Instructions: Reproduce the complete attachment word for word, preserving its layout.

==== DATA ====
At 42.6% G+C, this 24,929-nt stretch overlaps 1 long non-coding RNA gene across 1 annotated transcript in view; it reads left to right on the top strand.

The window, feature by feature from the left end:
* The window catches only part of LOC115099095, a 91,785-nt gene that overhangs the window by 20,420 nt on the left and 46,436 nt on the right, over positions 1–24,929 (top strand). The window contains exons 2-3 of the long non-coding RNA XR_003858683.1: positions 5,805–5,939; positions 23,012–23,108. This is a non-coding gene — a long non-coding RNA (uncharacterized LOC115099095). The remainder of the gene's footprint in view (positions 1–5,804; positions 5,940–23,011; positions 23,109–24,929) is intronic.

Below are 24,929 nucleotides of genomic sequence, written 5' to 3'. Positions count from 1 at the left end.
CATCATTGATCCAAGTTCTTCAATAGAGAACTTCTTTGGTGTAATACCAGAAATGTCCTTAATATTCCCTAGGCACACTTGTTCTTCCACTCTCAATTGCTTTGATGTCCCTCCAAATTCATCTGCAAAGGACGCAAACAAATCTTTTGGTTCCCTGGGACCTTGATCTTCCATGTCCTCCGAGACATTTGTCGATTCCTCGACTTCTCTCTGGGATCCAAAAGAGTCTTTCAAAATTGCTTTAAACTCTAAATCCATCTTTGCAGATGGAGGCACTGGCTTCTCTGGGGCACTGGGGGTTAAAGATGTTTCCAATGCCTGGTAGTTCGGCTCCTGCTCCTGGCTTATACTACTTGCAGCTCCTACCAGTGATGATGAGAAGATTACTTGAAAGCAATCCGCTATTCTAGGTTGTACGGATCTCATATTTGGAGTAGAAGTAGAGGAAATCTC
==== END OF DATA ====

At 42.6% G+C, this 24,929-nt stretch overlaps 1 long non-coding RNA gene across 1 annotated transcript in view; it reads left to right on the top strand.

The window, feature by feature from the left end:
* The window catches only part of LOC115099095, a 91,785-nt gene that overhangs the window by 20,420 nt on the left and 46,436 nt on the right, over positions 1–24,929 (top strand). The window contains exons 2-3 of the long non-coding RNA XR_003858683.1: positions 5,805–5,939; positions 23,012–23,108. This is a non-coding gene — a long non-coding RNA (uncharacterized LOC115099095). The remainder of the gene's footprint in view (positions 1–5,804; positions 5,940–23,011; positions 23,109–24,929) is intronic.

Below are 24,929 nucleotides of genomic sequence, written 5' to 3'. Positions count from 1 at the left end.
CATCATTGATCCAAGTTCTTCAATAGAGAACTTCTTTGGTGTAATACCAGAAATGTCCTTAATATTCCCTAGGCACACTTGTTCTTCCACTCTCAATTGCTTTGATGTCCCTCCAAATTCATCTGCAAAGGACGCAAACAAATCTTTTGGTTCCCTGGGACCTTGATCTTCCATGTCCTCCGAGACATTTGTCGATTCCTCGACTTCTCTCTGGGATCCAAAAGAGTCTTTCAAAATTGCTTTAAACTCTAAATCCATCTTTGCAGATGGAGGCACTGGCTTCTCTGGGGCACTGGGGGTTAAAGATGTTTCCAATGCCTGGTAGTTCGGCTCCTGCTCCTGGCTTATACTACTTGCAGCTCCTACCAGTGATGATGAGAAGATTACTTGAAAGCAATCCGCTATTCTAGGTTGTACGGATCTCATATTTGGAGTAGAAGTAGAGGAAATCTC